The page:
Stocks initially entertained us with their own version of A Midsummer Night's Dream last week, with semiconductors Puckishly imparting various plot twists to the market. But by midweek, global conflict stole the show, leaving investors wishing that the market's performance was all just a nightmare from which they could awaken.

The week opened with mixed results on Monday. While the Dow and S&P 500 finished up modestly, semiconductors reacted to concerns over further Fed tightening, taking the broader tech sector down. Tuesday initially brought negative earnings news and generally declining prices, but afternoon events proved that the previous day's semiconductor decline was all much ado about nothing. A leading chip manufacturer sprinkled pansy juice on the sector in the afternoon in the form of upbeat comments, turning the overall market around and leading the major indices upwards.

However, escalating tension in the Middle East and generally unimpressive second-quarter earnings gave the market concerns on Wednesday. Semiconductors played a role again, as the sector changed course to match the downward spiral of the tech market. The Dow dropped more than 121 points, and the Nasdaq lost 1.8%. On Thursday, stocks plummeted once more, as fresh Middle East violence, surging oil prices, and more negative corporate news took center stage. The Dow fell more than 166 points, or 1.5%, while the Nasdaq slid 1.7% and the S&P 500 lost 1.3%.

Friday brought a third day of selling amid intensifying global violence. A weaker-than-expected retail sales report and rising oil prices added to the market's woes, leaving the major indices in red ink as the curtains closed on the trading session. The day left the Dow barely hanging onto a positive return for the year, while the Nasdaq and S&P 500 sank deeper into negative territory.

This week's more significant economic reports include the producer price index tomorrow and the consumer price index on Wednesday. Other data scheduled for release include industrial production today, comparable chain-store sales and a homebuilders' index tomorrow, and housing starts on Wednesday. Thursday will see the publication of the prior FOMC minutes and leading indicators; the same day, Fed Chief Ben Bernanke will also give his semiannual report to Congress on monetary policy.

A steady stream of earnings reports across industries will keep investors busy. Corporations reporting this week include Citigroup, Harley-Davidson, Mattel, and Novartis today, and IBM, Merrill Lynch, Coca-Cola, The New York Times, Wells Fargo, and Yahoo! tomorrow. Wednesday will bring earnings news from Abbott Labs, Apple, eBay, General Dynamics, Kinder Morgan, Motorola, Rambus, UnitedHealth, and Yum! Brands.Amgen, Broadcom, Dow Jones, Ford, Google, Nokia, Nasdaq, and Wyeth will be heard from on Thursday, followed by Caterpillar, Halliburton, and Schlumberger on Friday.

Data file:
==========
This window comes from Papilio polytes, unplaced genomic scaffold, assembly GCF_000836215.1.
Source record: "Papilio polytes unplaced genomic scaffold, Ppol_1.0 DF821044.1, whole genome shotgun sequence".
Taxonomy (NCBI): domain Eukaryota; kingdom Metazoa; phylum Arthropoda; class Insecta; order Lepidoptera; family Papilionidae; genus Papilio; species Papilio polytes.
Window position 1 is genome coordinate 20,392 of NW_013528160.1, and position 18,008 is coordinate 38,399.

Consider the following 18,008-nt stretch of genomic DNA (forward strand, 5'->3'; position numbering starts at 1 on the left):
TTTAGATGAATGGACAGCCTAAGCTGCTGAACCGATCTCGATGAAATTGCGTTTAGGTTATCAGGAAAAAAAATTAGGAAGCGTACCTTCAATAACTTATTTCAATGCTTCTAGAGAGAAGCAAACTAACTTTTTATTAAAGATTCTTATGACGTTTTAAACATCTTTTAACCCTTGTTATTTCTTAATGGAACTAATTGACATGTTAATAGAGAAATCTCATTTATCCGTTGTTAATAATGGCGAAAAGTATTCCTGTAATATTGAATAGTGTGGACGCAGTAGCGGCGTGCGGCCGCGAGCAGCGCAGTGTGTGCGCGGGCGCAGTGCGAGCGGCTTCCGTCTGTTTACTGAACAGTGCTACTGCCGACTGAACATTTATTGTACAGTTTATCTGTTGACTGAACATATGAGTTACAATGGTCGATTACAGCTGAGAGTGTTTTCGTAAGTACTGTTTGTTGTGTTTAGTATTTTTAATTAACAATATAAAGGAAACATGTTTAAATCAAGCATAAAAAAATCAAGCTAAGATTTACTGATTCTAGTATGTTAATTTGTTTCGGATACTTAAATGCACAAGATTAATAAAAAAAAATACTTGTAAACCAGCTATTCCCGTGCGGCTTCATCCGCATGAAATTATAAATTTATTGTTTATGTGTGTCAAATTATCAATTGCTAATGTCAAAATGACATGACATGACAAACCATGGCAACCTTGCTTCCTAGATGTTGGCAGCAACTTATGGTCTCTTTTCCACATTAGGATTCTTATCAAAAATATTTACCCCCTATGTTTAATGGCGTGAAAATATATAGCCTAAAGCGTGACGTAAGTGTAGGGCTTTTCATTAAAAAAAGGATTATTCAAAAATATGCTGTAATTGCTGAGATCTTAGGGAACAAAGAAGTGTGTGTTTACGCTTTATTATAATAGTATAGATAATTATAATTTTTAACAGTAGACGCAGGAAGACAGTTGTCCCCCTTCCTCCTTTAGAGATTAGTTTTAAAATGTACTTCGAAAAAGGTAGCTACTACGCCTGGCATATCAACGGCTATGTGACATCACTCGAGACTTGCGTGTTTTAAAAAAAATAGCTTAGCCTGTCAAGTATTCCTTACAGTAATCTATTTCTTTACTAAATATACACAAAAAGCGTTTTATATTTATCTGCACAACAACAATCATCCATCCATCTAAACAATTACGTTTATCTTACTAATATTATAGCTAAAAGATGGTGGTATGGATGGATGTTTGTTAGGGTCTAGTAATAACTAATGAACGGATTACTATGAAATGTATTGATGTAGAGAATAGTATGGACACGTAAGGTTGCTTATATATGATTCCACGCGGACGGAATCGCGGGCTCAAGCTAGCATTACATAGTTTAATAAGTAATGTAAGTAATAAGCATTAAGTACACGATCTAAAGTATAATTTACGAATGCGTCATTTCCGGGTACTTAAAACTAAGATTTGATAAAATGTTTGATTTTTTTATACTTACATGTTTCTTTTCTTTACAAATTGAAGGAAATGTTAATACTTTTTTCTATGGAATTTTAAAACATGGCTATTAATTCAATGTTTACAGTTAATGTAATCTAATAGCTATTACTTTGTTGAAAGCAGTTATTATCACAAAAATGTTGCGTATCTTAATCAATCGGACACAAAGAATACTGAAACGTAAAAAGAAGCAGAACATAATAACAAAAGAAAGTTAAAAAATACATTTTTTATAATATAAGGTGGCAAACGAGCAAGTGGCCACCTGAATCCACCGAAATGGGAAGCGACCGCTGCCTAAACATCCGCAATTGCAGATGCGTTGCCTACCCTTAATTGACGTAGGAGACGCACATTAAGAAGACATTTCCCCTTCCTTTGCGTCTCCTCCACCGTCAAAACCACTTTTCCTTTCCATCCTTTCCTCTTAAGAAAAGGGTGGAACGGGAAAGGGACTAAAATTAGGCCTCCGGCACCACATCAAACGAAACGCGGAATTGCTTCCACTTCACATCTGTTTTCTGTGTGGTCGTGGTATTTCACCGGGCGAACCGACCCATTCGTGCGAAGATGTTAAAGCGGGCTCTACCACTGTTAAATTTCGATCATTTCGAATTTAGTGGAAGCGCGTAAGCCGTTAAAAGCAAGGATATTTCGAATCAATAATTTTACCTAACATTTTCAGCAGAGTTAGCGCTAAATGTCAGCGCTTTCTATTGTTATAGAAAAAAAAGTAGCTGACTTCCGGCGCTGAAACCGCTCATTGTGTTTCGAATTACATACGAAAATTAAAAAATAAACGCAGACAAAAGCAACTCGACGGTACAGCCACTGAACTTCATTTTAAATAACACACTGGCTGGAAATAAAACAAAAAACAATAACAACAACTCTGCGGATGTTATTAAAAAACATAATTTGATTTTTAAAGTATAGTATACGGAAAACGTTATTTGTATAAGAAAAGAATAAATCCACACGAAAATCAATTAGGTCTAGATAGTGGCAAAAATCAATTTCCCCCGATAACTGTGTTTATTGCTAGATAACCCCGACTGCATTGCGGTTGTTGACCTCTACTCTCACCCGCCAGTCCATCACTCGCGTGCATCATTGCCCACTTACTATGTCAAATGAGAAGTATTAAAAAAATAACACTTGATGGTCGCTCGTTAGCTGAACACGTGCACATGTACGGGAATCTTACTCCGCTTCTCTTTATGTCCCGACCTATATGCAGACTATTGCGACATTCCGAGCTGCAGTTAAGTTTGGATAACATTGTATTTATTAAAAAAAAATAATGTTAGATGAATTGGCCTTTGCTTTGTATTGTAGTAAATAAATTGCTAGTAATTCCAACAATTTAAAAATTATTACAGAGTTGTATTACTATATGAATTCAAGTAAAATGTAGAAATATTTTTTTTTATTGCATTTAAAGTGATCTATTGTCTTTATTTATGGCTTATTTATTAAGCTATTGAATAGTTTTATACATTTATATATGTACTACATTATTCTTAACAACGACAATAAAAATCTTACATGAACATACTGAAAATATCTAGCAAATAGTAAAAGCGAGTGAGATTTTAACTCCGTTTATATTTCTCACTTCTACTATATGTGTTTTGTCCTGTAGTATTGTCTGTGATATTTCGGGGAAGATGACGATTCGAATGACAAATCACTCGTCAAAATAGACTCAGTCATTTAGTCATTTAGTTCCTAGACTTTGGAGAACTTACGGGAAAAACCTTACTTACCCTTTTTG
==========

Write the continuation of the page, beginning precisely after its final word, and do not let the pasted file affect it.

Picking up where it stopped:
Stay market-tuned and Foolish!

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Foolish quiz
1. The Dow and Nasdaq suffered their worst three-day declines since: (a) two months ago; (b) more than one year ago; (c). three years ago.

2. True or false: Stocks attempted a comeback Friday afternoon.

3. Companies reporting solid earnings included: (a) Alcoa (NYSE:AA); (b) General Electric (NYSE:GE); (c) Marriott (NYSE:MAR); (d) Pepsi (NYSE:PEP).

4. True or false: Lucent deserves credit for turning around the tech sector in Tuesday's trading session.

5. Last week's deal news included the following companies: (a). Heritage Property; (b). Kimco; (c) Petco; (d) all of the above.

6. True or false: The S&P 500 announced last week that it would add a company not formally in existence at the time to its roster this week.

7. Sectors faring poorly last week included: (a) housing; (b) oil; (c) semiconductors; (d) transportation; (e) utilities; (f) all of the above and more.

8. Genentech or Genzyme: Which biotech reported strong second-quarter results but had its shares turn in a fragile performance for the week?

9. Madison Avenue is giving makeovers to the following corporate mascots: (a). the romantic lead for I Can't Believe It's Not Butter; (b) the Jolly Green Giant; (c) Mr. Peanut; (d) the spokesdog for Old Navy.

10. True or False: A Shakespeare First Folio edition sold at auction last week for an amount equal to the income generated for Williams-Sonoma in the last quarter by unused gift cards.

1. (b) The two averages endured their worst three-day declines since April 2005, when economic weakness at home and protests in China sidelined stocks.

2. True. The market attempted to rally in the last half-hour of trading, but it could not muster sufficient strength to overcome anxiety over holding long positions going into the weekend.

3. (b), (c), (d). Although Alcoa kicked off earnings season after the market's close on Monday with disappointing second-quarter sales and a projected slowdown in the third quarter, a few bright spots emerged later on the earnings front.

Following Tuesday's 4.9% meltdown of the aluminum producer's shares, Thursday brought better news. Marriott reported a more-than-hospitable 35% increase in its second-quarter profit, attributable to higher room rates and increased sales, and raised its full-year forecast. Still, its shares fell 3.3%, unable to turn away the overall market's downward direction.